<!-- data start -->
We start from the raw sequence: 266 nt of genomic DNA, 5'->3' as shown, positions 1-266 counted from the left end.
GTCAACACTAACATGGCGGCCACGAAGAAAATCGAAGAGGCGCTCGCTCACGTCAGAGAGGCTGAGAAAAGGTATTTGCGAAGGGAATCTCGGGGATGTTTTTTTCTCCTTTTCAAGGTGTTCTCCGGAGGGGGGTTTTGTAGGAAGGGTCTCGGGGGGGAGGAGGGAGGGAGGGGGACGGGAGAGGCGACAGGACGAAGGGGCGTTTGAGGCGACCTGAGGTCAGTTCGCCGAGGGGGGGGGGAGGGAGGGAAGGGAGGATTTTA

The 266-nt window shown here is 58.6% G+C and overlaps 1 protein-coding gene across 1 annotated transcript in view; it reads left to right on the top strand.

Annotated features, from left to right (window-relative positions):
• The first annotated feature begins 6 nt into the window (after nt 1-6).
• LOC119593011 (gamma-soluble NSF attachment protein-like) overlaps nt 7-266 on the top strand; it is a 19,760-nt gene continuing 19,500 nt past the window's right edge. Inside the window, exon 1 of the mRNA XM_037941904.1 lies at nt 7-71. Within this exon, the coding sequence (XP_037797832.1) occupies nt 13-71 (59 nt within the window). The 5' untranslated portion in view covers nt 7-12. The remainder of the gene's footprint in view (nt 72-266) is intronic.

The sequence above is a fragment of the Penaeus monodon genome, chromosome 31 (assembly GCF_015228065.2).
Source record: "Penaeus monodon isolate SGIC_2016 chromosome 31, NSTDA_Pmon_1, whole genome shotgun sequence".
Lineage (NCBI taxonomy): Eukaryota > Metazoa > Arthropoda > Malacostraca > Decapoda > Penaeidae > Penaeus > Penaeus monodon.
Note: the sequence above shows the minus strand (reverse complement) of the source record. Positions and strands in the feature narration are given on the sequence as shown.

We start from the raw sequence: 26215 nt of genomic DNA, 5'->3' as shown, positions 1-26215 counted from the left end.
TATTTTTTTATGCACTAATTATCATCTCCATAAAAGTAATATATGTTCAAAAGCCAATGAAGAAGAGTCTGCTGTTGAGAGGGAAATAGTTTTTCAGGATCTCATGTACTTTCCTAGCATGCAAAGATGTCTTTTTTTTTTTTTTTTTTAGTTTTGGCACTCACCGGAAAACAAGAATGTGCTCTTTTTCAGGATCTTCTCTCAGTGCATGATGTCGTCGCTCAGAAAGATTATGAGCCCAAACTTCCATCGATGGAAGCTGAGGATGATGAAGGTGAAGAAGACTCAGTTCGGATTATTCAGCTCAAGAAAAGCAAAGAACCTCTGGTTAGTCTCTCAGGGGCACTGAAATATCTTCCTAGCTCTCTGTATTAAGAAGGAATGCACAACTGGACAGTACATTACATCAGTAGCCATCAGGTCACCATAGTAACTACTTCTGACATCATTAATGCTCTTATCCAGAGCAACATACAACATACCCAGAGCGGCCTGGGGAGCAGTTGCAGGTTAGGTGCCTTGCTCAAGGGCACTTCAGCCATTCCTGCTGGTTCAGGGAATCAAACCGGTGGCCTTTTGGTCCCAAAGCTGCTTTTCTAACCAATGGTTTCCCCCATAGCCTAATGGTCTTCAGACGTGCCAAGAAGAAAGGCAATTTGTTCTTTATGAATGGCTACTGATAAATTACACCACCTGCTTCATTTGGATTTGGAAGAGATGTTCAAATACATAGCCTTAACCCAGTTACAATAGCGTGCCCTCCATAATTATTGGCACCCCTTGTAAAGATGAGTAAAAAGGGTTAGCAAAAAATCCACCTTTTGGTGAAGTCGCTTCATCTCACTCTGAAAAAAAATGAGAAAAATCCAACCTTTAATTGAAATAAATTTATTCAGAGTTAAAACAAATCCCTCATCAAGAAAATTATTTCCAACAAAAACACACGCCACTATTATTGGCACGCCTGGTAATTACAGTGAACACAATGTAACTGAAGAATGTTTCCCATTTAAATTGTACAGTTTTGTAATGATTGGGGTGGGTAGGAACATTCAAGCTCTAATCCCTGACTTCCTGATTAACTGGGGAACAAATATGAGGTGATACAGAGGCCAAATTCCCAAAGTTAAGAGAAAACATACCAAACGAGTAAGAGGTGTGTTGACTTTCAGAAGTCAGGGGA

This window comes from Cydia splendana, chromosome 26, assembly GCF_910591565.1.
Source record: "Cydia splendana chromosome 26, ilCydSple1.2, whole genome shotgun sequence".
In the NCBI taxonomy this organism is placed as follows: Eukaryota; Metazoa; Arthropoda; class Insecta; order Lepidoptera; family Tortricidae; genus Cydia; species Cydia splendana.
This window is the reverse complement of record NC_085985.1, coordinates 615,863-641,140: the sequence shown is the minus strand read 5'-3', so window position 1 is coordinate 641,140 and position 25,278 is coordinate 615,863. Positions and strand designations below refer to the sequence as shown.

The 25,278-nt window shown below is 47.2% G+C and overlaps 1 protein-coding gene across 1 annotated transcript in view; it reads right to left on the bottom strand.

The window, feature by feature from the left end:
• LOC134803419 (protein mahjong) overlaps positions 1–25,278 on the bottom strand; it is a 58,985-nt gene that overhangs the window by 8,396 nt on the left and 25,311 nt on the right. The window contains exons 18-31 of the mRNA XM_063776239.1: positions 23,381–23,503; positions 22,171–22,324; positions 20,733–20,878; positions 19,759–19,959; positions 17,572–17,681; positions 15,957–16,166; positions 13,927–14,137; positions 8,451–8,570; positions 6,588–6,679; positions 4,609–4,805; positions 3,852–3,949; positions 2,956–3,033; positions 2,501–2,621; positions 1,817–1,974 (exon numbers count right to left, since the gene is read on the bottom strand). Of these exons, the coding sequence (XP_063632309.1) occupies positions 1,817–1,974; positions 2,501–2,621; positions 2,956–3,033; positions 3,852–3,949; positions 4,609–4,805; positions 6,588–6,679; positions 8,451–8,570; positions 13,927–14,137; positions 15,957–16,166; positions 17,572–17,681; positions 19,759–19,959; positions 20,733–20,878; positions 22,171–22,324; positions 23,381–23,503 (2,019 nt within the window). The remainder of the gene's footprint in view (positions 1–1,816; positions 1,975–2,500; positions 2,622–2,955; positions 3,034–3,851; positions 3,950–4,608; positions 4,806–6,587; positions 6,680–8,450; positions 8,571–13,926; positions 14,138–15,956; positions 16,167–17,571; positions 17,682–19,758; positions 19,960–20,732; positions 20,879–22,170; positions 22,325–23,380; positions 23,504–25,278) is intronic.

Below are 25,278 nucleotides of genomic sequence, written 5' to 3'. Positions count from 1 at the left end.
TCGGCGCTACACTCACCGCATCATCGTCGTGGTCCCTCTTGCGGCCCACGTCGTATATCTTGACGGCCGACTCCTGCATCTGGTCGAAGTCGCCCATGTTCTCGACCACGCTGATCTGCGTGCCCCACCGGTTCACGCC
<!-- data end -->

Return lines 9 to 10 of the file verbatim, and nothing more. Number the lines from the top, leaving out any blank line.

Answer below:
Lineage (NCBI taxonomy): Eukaryota > Metazoa > Arthropoda > Malacostraca > Decapoda > Penaeidae > Penaeus > Penaeus monodon.
Note: the sequence above shows the minus strand (reverse complement) of the source record. Positions and strands in the feature narration are given on the sequence as shown.